Adelaide United's most successful coach has just left, and while he was a foreigner, Loukas Founten argues it’s time to go local again as the search for his replacement intensifies.
Guillermo Amor was the first Reds coach to win the Premiership and Championship double in a remarkable 2015-16 A-League season where his side went from winless wooden spoon favourites to barnstorming unbeatable champs.
He arrived in Adelaide in 2014 to work alongside fellow Spaniard Josep Gombau, and was involved in the inaugural FFA Cup success that year.
The Spanish experiment undoubtedly paid dividends in the form of international contacts and player recruitment.
Having Amor at the helm also drew unprecedented global attention to Adelaide, to an extent not seen since the ill-fated four-game guest stint of Brazilian legend Romario.
Because of Gombau and Amor, the terraces at Hindmarsh were thrilled by the relentless defensive pressure and poise on the ball of midfield metronome Isaias Sanchez, the class and skill of Sergio Cirio, and the important goals and charming off-field character of Pablo Sanchez.
And there's no doubt the lure of playing under a Barcelona legend with nearly 40 caps for Spain would have been hard to refuse for many players considering whether to come to the club.
Hell I'd wash Guillermo Amor's dishes if he asked, simply out of respect for his playing and coaching achievements and because he's just such a likeable guy.
A true gentleman, he often avoided tough questions at press conferences because of either his niceness or perceived language difficulties.
"But while this is all well and good, and Amor's stint will be remembered fondly by the Adelaide faithful, the time is right to appoint and Australian coach again."
Consider the top-six from the most recent A-League season: if we include Kenny Lowe as a local, all had Australian coaches.
The grand finalists, Sydney FC and Melbourne Victory have had local coaches in place for some time.
Managers don’t expect to be in a job for 10 years. It’s the nature of the game where loyalty counts for little when results rule.
But, with all due respect to Rini Coolen, Josep Gombau and Gui Amor, foreign coaches will always want to go home even if they have the results on their side.
Particularly when these coaches come all the way from Europe where there are more jobs, more money and where they have established support bases including family and friends.
They can establish a playing style, pick some players that suit and achieve some success in the short-term.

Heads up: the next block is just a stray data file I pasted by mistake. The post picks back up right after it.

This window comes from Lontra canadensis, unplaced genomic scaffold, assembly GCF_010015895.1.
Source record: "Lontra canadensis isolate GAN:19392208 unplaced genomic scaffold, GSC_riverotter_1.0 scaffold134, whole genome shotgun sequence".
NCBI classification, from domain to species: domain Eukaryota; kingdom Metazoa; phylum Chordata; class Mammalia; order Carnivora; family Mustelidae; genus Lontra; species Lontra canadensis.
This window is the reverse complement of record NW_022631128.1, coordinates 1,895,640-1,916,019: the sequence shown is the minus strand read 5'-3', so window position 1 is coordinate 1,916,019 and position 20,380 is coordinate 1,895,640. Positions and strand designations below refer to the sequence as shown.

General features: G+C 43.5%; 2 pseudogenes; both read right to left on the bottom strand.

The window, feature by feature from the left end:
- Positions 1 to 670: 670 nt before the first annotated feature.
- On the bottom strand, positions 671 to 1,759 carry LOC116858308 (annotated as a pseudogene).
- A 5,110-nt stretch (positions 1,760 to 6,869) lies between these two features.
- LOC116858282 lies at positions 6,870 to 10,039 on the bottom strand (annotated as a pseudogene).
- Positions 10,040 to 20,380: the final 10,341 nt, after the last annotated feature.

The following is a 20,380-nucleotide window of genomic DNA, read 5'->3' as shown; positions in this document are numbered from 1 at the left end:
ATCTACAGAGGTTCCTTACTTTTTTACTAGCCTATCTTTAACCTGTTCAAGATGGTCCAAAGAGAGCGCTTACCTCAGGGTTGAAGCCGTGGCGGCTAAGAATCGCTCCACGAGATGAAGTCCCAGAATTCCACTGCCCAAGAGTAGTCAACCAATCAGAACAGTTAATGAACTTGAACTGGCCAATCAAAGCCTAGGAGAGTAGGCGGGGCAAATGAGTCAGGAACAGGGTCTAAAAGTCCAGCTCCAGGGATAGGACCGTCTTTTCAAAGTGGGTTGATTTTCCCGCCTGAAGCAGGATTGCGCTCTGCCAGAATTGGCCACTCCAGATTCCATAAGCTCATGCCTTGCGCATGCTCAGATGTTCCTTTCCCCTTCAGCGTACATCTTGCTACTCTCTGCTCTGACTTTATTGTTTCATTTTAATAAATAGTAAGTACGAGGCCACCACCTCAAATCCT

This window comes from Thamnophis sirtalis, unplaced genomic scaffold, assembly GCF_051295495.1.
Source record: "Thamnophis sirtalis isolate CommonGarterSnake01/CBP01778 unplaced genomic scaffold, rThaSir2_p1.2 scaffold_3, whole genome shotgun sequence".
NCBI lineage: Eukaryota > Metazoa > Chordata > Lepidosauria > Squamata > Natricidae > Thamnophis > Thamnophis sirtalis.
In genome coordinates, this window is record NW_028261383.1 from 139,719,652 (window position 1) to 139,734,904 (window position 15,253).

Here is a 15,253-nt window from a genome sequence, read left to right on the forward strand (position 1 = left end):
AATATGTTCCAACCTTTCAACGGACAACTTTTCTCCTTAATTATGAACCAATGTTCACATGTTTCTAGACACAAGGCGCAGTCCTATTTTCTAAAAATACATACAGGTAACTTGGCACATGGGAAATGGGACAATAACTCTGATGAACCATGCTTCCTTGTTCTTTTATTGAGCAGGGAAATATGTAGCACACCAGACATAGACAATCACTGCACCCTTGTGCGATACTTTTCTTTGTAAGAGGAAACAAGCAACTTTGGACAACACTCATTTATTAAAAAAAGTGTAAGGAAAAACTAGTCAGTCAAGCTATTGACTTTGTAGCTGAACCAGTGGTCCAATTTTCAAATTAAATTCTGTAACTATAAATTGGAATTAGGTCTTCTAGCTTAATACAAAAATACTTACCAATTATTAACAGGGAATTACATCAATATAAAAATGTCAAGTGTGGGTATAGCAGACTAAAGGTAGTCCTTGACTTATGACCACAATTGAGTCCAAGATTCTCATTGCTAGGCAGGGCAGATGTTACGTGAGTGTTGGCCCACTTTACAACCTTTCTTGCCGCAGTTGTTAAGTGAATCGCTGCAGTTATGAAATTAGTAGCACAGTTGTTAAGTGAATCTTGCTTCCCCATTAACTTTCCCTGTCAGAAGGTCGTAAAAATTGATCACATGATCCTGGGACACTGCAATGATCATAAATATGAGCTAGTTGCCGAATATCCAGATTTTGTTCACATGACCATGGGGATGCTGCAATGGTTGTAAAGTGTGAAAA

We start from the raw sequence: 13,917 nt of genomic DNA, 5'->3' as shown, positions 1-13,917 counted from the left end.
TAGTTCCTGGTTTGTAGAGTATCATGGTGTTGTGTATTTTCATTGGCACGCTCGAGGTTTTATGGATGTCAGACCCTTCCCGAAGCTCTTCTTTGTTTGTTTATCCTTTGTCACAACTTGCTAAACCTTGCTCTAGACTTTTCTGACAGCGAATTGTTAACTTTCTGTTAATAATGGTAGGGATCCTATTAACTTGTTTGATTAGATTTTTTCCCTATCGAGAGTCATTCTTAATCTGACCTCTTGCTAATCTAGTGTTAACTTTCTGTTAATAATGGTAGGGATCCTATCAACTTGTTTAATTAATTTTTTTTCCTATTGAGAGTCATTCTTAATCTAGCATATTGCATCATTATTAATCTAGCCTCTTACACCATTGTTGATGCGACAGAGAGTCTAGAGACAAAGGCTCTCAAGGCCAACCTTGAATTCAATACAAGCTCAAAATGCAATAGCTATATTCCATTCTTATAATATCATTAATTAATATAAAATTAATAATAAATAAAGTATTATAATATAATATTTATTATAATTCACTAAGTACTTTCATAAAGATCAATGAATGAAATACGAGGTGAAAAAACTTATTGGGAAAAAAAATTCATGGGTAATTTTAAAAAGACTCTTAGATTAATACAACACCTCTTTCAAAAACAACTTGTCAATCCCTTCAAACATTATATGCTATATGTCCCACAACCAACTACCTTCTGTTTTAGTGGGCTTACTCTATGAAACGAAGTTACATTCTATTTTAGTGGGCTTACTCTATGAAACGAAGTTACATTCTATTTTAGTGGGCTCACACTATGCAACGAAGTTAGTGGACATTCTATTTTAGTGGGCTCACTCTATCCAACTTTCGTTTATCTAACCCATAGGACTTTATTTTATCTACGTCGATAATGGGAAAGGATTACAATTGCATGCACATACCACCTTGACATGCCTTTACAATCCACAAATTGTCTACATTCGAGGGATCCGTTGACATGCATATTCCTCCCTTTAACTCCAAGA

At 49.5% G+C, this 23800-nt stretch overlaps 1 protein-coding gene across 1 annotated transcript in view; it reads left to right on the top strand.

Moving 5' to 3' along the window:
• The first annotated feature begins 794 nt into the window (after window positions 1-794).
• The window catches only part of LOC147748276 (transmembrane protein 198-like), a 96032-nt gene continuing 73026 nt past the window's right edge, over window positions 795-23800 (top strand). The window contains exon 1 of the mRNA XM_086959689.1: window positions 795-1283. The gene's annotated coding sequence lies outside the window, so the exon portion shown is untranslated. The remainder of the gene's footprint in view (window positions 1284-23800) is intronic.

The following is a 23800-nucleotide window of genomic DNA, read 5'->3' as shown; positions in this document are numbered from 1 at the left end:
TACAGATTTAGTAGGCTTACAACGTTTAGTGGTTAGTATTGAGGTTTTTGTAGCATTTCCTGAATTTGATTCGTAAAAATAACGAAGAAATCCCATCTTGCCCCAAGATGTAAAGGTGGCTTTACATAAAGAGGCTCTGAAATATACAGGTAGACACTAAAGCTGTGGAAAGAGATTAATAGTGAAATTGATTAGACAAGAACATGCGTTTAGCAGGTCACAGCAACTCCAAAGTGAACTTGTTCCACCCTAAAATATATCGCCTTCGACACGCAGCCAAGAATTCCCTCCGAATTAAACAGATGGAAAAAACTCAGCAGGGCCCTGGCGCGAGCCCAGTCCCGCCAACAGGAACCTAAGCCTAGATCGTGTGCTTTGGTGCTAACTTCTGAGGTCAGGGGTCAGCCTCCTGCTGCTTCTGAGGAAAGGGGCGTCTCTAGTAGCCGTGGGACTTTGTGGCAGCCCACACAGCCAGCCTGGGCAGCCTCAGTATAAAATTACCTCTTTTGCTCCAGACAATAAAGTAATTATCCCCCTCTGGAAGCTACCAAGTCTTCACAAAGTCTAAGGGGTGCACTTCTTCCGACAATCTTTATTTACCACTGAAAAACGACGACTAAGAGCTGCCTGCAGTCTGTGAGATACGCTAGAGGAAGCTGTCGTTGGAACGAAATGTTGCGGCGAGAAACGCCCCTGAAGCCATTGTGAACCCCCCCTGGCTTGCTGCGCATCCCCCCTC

This is great IN THE SHORT-TERM, but as a supporter, I want my team to be challenging for the title each and every year. I don’t want to make the six every two or three years and maybe make a grand final here or there.
Established coaches establish success. They establish a plan, a team and most importantly a culture.
Melbourne Victory is Australia’s best-run A-League club and that off-field strength has led to on-field stability and overall success.
Throughout the club’s existence – and it pains me to say it, let alone think it – the Victory has been the A-League’s most successful club.
I look back at the club’s coaches and all but one has been Australian. Granted Mehmet Durakovic didn’t fill the trophy cabinet, but the only time a coach hasn’t been successful at the Victory is when Northern Irishman Jim Magilton took over in 2012.
While Ange Postecoglou didn’t win a title with the club, it could be argued that his stint set-up the club for its later achievements under Kevin Muscat.
At Sydney FC, Graham Arnold got the team he wanted on and off the pitch after three years at the helm.
I can’t see him leaving any time soon unless results take a massive downturn or he gets a better offer.
"There are enough Australian managers out there who are looking for an opportunity to prove themselves at the highest level that Adelaide should not be looking to untried foreigners like Gabriel Batistuta and others who have been mentioned in recent reports."
As an example, some of the best players to make a name for themselves in the NSL/A-League came through the ranks of local club Adelaide City and they all had an outstanding coach in Zoran Matic.
Aurelio and Tony Vidmar, Ross and John Aloisi, Joe Mullen, Damien Mori, Michael Valkanis… I could go on and on. Any one of these players could and should be considered for the Reds head coaching job. (remove John Aloisi who just signed a three-year extension at Brisbane)
Matic was a foreign coach who had a lot of success and his players took some valuable lessons from their time under him.
Enough Australian players have had enough experience in Australia and overseas under coaches from across the globe that they can now impart that experience and the knowledge gained to the next generation.
By all means, Adelaide should be doing everything it can to keep a relationship with Gui Amor. He should be a huge asset in terms of acting as a European consultant, recommending players it should sign and being an advocate for the club by telling prospective players about the positives of Adelaide, the A-League and Australia.
The Spanish experiment was totally worth it but the time has come for Adelaide United to get stable.
Build a club and an environment that players want to play in and supporters want to be a part of and success will come.
Sponsors will follow.
A lack of stability and a lack of a plan is just one of the things holding back the game in this country. Clubs need to take it upon themselves to do what they can for their own success.